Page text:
Thursday, August 25, 2005

Why bother to advocate sex selection when no one wants it anyway, and the harms are at best predictable, and at worst incalculable?

It is reassuring that every public opinion poll has shown that the public are staunchly and overwhelmingly opposed to allowing parents to choose the sex of their child. A solid 80% of the public oppose sex selection. Even the HFEA was forced to acknowledge opposition, following a public consultation in 2003 (see CORE). This overwhelming opposition seems to have two explanations. On one hand, thankfully we are not a sexist society (whatever arguments can be had about equal pay), and parents frankly think it is absurd to want to have a boy rather than a girl or vice versa.

Children are loved and wanted unconditionally and this is exactly as it should be. This is not to say that parental expectations would not change if society encouraged parents to prefer children of a particular gender, which is why whatever the current views of social sex selection, the law should not be changed to allow it as it would inevitably generate a demand for it. The other reason for such deep seated opposition to social sex selection is because of the serious implications of demographic imbalance, sexist stereotyping, psychological harms to the child and the slide towards infanticide in cases where sex selection hasn't worked.

Anjana Ahuja wrote a superb piece in The Times on the eugenic whiff of sex selection. In her critique of what "family balancing" can possibly mean, and what measurement government could use to measure parental distress at children of a particular gender, and the demographic implications, she asked: "And is there potential psychological fallout? What message does it send to daughters when mum and dad are prepared to spend thousands to ensure that their next child is not female? How will the youngest daughter feel — like a mistake that her parents will pay money not to repeat? Perhaps not, but is anyone gathering evidence?"

The question about evidence is a good one. Mary Ann Sieghart for example took the opposite view in T2 the following week, arguing that social sex selection is "perfectly natural" (not for the 80% of the public opposed, it isn't!). In any case, the question about whether a parent may excitedly look forward to having a daughter or son is very different from making this a matter of public policy. Idle speculations about the gender of the baby during pregnancy shouldn't be made elevated from speculation to a parental right to have a boy or a girl, as the cultural preference for boys and feticide and infanticide of baby girls should unequivocally prove. Far from being guilty of a "knee jerk" reaction against social sex selection, as Mary Ann Sieghart suggests, it seems that favouring sex selection is a knee jerk reaction that fails to properly weigh the negatives and also acknowledge that sex selection has unpredictable harms associated with it that cannot be measured until we can see the demographic problem for ourselves, or we have a cohort of children who we can start to measure for psychological damage.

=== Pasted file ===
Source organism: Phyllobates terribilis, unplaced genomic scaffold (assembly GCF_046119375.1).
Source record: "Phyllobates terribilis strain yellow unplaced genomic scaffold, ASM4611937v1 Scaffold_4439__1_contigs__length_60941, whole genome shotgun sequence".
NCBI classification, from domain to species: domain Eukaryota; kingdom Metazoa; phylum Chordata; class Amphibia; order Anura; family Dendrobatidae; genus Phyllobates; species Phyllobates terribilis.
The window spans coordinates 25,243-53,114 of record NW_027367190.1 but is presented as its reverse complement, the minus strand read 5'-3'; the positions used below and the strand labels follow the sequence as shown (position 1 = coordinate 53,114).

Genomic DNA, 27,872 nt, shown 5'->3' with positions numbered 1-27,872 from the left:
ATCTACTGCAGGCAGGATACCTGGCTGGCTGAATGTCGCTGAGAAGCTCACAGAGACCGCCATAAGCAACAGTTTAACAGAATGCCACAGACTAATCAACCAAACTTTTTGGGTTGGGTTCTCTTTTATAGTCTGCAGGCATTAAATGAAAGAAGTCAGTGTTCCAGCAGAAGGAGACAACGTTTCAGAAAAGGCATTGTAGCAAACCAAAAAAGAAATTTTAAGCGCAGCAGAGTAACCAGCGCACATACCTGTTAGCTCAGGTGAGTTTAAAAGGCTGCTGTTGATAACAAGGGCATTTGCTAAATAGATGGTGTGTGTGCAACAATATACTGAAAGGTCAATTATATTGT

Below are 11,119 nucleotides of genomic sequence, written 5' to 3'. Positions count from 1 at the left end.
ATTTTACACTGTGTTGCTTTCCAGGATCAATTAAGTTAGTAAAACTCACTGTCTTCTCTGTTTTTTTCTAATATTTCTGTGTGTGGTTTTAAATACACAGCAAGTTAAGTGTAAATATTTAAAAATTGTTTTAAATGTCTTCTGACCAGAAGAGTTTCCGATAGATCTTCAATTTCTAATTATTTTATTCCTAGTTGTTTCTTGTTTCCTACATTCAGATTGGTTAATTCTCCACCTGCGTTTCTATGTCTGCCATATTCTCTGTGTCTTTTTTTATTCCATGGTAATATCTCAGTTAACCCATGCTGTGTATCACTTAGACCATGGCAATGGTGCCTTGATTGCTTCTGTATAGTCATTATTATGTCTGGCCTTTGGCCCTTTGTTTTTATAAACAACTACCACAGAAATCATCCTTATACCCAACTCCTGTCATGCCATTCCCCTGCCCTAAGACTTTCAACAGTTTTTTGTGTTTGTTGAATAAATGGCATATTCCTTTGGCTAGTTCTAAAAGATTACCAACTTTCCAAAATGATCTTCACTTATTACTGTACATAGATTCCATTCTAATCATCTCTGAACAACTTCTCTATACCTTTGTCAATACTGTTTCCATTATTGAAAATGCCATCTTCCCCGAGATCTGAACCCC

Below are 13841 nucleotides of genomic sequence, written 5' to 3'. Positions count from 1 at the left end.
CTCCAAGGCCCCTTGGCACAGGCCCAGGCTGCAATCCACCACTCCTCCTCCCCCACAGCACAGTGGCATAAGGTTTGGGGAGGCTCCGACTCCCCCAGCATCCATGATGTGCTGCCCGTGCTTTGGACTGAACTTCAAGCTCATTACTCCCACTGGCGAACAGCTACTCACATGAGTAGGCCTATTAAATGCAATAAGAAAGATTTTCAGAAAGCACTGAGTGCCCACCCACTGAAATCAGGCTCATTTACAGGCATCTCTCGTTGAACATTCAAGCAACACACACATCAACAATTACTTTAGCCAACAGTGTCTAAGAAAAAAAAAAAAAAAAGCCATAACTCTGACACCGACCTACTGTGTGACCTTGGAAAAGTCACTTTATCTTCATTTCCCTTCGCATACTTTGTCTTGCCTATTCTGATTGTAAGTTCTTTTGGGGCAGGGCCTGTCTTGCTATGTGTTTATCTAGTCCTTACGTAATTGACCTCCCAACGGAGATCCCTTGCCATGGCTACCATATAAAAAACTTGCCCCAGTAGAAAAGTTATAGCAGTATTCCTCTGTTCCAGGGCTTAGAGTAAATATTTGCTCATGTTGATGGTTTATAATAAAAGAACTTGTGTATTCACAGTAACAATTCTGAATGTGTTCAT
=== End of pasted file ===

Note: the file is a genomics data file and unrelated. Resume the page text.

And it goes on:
Mary Ann Sieghart's answer to the problem of psychological harm to children is that children will sense their parents' disappointment anyway if sex selection is not used. I don't see how this is an argument in favour of encouraging parents to be disappointed with their children and to seek out expensive fertility treatment. She also dismisses the problem of demographic disaster on the grounds that currently only a small number of British parents have a preference for one gender over the other, and that as the preference for gender goes both ways, it would balance out, with no more boys or girls being born. This seems at least a little shaky. It might be the case in 2005 when 80% of the public are opposed to gender selection, but can we really be sure of what parental demands will be in 2010 or 2020 if these trends are set in motion?

Anyone who passionately believes in gender equality should be appalled at any attempt to suggest that a child of one gender can be prefered to a child of the opposite sex. What happened to allowing children to develop their own interests and personalities? To reduce a child to a gender stereotype and ignore a child's personality, ability, temperament and development (surely much more interesting than gender) is absurd. Have we come so far in terms of gender equality and feminism only to reduce the potential of every child to whether we can dress them in pink or blue?


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